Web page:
What is the Whole Exome Sequencing (WES) test?

There are about 20 thousand genes in DNA. The protein-coding sequences of each gene are called exons. The sum of all exons on DNA is called exomes. Approximately 85% of human genetic diseases are caused by different kinds of changes in exon regions. Therefore, sequencing of these regions, which make up only about 1% of DNA, is of critical diagnostic importance. The resulting sequence is compared to the human reference exome sequence and each change that occurs is classified according to its virulence potential. Analyzes are made in accordance with the patient’s clinic.

What are Whole Exome Sequence Analysis indications?

Whole exome sequence analysis is recommended in many different indications. The following are at the top of them:

  • Intellectual deficiencies of unknown cause
  • Epilepsies of unknown etiology
  • Autism Spectrum Disorders
  • Neuropathies
  • Herediter spastic paraparesis
  • Multiple congenital anomalies
  • Monogenic inflammatory bowel diseases
  • Retinitis Pigmentosa (chicken black)
  • Congenital deafness
  • Behavioral disorders

For information on other indications, you can consult a Medical Genetic Specialist.

What are the advantages of the whole Exome Sequence Analysis test?

Although the diagnosis rates are different in each group, they vary between 30-80%. The WES test makes a serious contribution to the diagnosis of these diseases, many of which are rare. In addition, sequencing of exomes instead of sequencing disease-related genes individually provides a serious advantage in terms of time.

With the determination of the etiology of the disease, treatment possibilities should be re-evaluated. In addition, the possibility of recurrence of the disease in possible pregnancies of the family becomes clear.

What are the factors that increase the diagnosis rate?

Analyzes are made in line with clinical findings. Therefore, it is important to define clinical findings correctly. Imaging and laboratory tests must be completed in order to identify the anomalies present in the patient. Determining the inheritance model of the disease with the family tree are among the factors that facilitate the analysis.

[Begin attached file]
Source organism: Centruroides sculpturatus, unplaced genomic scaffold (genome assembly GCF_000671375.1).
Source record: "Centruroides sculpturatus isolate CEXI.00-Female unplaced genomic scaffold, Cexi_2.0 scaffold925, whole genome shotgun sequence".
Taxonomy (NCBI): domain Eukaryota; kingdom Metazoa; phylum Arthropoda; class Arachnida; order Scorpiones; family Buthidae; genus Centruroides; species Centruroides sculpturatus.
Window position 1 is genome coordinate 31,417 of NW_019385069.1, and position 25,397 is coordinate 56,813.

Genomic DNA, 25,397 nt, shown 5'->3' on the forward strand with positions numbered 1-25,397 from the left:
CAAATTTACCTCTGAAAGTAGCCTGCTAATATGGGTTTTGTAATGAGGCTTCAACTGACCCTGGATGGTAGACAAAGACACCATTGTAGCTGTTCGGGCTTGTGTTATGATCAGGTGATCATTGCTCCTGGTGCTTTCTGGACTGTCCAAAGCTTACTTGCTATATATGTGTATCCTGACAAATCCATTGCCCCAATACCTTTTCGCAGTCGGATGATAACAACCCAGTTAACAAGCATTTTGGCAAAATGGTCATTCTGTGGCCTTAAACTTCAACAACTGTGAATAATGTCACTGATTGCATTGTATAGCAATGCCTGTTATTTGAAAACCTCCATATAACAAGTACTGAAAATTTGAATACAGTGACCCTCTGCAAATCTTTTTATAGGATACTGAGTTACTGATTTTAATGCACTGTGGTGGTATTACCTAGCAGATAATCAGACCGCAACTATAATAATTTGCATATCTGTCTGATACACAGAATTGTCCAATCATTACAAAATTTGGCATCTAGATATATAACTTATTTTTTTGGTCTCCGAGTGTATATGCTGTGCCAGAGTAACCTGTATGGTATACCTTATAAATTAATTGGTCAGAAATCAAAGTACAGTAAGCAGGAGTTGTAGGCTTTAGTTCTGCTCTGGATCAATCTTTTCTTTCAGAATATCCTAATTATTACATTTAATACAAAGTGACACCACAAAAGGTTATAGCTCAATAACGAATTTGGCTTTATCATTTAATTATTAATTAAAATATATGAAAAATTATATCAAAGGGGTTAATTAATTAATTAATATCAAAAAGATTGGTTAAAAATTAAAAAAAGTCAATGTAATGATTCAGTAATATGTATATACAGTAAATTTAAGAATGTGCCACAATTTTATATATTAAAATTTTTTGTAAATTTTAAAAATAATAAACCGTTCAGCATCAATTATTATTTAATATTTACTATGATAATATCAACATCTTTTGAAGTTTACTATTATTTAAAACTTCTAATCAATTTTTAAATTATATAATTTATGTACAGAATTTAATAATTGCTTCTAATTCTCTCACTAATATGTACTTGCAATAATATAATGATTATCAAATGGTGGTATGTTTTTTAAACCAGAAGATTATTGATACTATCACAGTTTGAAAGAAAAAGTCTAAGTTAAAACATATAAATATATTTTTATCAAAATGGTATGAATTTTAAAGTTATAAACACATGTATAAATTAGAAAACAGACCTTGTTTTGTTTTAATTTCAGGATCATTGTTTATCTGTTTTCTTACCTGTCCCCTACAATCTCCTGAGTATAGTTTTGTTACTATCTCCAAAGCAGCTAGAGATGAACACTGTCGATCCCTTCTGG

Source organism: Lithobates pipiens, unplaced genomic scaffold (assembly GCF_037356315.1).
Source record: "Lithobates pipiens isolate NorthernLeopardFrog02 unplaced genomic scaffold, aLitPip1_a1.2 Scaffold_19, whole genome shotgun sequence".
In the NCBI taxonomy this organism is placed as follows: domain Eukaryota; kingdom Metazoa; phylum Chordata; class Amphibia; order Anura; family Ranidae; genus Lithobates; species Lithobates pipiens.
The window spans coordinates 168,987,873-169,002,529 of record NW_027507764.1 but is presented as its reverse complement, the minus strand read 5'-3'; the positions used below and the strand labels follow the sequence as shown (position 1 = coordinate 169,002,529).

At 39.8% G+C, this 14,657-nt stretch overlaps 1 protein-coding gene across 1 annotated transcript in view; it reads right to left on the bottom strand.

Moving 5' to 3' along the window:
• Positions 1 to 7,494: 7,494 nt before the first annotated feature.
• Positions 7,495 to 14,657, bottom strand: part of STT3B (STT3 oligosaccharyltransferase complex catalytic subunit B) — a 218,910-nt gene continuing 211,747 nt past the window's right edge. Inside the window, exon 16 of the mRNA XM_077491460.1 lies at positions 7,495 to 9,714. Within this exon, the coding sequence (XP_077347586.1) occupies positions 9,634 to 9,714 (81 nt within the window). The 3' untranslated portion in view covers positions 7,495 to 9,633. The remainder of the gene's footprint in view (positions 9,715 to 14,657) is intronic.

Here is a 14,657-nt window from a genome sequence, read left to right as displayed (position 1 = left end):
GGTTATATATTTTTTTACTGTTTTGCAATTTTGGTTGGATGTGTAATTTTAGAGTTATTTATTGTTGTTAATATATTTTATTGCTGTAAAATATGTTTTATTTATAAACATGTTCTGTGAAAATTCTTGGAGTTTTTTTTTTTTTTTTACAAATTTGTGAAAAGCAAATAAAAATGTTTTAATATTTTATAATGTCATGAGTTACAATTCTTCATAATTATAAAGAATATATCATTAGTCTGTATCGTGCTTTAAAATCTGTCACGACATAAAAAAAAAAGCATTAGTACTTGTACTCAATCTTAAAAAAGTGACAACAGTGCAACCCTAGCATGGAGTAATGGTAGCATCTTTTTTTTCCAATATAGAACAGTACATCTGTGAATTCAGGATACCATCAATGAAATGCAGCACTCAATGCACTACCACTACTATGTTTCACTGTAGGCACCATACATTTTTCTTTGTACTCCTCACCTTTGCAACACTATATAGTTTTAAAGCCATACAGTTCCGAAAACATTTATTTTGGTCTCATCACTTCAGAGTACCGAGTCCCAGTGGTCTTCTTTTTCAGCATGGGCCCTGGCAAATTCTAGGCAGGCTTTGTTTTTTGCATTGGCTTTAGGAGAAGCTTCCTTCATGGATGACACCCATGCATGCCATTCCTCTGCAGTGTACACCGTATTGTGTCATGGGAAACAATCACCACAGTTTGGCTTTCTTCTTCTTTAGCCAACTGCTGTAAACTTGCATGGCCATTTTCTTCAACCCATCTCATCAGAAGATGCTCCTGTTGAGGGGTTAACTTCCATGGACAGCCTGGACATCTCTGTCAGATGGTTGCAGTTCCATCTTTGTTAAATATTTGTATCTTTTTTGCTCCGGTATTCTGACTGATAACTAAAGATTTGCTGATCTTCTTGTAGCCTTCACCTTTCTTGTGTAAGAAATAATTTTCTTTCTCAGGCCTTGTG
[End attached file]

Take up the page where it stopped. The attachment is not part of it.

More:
Technical data such as the size of the study’s coverage area, reading depth, and up-to-date bioinformatics software are also factors affecting the rate of diagnosis. Analyzing index case studies together with other affected cases in the family, if necessary, or including their parents in the study when necessary, increases the rate of diagnosis. Other factors that increase the diagnosis rate are copy number change (CNV) analysis, which allows analysis of large deletions (loss) and large duplications (increase), and bioinformatics software that enables effective use of previous patient data.

Other Important Issues

It is important to provide the WES results with genetic counseling and, if necessary, to investigate the presence of the detected variants in other members of the family. The results must be evaluated together with the patient’s clinic. In cases that cannot be diagnosed, it is recommended to investigate the data obtained 1 year later in the light of current information or to refer the patient to whole genome analysis.

The importance of variants with uncertain clinical significance can be partially elucidated by the patient’s clinical findings and family studies. Although there are different applications, carriers that are incompatible with the clinic and incidental findings other than the recommendations of ACMG (American College of Medical Genetics) are not included in the reporting.